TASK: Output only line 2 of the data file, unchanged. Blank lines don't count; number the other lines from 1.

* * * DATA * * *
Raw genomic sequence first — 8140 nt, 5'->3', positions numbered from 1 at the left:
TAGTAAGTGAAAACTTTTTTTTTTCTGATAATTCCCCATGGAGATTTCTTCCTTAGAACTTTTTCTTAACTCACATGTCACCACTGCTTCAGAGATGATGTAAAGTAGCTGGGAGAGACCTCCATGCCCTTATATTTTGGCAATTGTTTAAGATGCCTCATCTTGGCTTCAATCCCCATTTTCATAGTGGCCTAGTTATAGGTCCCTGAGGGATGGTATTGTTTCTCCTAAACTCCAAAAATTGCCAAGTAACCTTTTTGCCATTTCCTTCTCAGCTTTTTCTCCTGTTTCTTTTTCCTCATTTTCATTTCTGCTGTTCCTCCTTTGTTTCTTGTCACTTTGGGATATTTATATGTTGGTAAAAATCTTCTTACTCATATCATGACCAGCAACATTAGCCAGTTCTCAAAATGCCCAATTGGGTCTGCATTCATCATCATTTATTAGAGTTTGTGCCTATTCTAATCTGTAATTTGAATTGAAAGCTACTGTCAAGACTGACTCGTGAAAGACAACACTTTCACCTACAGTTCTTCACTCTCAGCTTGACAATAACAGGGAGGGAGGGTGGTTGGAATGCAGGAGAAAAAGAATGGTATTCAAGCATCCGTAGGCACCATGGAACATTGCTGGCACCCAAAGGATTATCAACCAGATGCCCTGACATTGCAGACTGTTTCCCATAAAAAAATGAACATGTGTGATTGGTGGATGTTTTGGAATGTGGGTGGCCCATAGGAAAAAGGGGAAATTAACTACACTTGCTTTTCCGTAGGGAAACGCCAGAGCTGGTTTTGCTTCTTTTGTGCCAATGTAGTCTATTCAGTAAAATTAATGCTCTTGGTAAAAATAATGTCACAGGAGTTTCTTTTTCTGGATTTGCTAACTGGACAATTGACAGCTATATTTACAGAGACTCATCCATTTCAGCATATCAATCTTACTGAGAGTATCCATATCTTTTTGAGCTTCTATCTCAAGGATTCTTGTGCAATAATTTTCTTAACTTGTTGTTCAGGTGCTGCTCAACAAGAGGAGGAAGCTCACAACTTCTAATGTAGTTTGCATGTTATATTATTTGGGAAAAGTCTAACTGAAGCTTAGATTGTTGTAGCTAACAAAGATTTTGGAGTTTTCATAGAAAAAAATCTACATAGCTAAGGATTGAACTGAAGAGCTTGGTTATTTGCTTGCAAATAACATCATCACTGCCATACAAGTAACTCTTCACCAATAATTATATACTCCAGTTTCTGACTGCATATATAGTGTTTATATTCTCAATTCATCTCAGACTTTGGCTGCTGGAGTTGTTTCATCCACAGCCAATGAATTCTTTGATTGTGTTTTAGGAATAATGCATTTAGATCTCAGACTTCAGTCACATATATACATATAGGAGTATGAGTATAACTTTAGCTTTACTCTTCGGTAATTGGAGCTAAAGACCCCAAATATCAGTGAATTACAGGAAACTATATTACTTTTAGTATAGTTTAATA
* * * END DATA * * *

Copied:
TAGTAAGTGAAAACTTTTTTTTTTCTGATAATTCCCCATGGAGATTTCTTCCTTAGAACTTTTTCTTAACTCACATGTCACCACTGCTTCAGAGATGATGTAAAGTAGCTGGGAGAGACCTCCATGCCCTTATATTTTGGCAATTGTTTAAGATGCCTCATCTTGGCTTCAATCCCCATTTTCATAGTGGCCTAGTTATAGGTCCCTGAGGGATGGTATTGTTTCTCCTAAACTCCAAAAATTGCCAAGTAACCTTTTTGCCATTTCCTTCTCAGCTTTTTCTCCTGTTTCTTTTTCCTCATTTTCATTTCTGCTGTTCCTCCTTTGTTTCTTGTCACTTTGGGATATTTATATGTTGGTAAAAATCTTCTTACTCATATCATGACCAGCAACATTAGCCAGTTCTCAAAATGCCCAATTGGGTCTGCATTCATCATCATTTATTAGAGTTTGTGCCTATTCTAATCTGTAATTTGAATTGAAAGCTACTGTCAAGACTGACTCGTGAAAGACAACACTTTCACCTACAGTTCTTCACTCTCAGCTTGACAATAACAGGGAGGGAGGGTGGTTGGAATGCAGGAGAAAAAGAATGGTATTCAAGCATCCGTAGGCACCATGGAACATTGCTGGCACCCAAAGGATTATCAACCAGATGCCCTGACATTGCAGACTGTTTCCCATAAAAAAATGAACATGTGTGATTGGTGGATGTTTTGGAATGTGGGTGGCCCATAGGAAAAAGGGGAAATTAACTACACTTGCTTTTCCGTAGGGAAACGCCAGAGCTGGTTTTGCTTCTTTTGTGCCAATGTAGTCTATTCAGTAAAATTAATGCTCTTGGTAAAAATAATGTCACAGGAGTTTCTTTTTCTGGATTTGCTAACTGGACAATTGACAGCTATATTTACAGAGACTCATCCATTTCAGCATATCAATCTTACTGAGAGTATCCATATCTTTTTGAGCTTCTATCTCAAGGATTCTTGTGCAATAATTTTCTTAACTTGTTGTTCAGGTGCTGCTCAACAAGAGGAGGAAGCTCACAACTTCTAATGTAGTTTGCATGTTATATTATTTGGGAAAAGTCTAACTGAAGCTTAGATTGTTGTAGCTAACAAAGATTTTGGAGTTTTCATAGAAAAAAATCTACATAGCTAAGGATTGAACTGAAGAGCTTGGTTATTTGCTTGCAAATAACATCATCACTGCCATACAAGTAACTCTTCACCAATAATTATATACTCCAGTTTCTGACTGCATATATAGTGTTTATATTCTCAATTCATCTCAGACTTTGGCTGCTGGAGTTGTTTCATCCACAGCCAATGAATTCTTTGATTGTGTTTTAGGAATAATGCATTTAGATCTCAGACTTCAGTCACATATATACATATAGGAGTATGAGTATAACTTTAGCTTTACTCTTCGGTAATTGGAGCTAAAGACCCCAAATATCAGTGAATTACAGGAAACTATATTACTTTTAGTATAGTTTAATA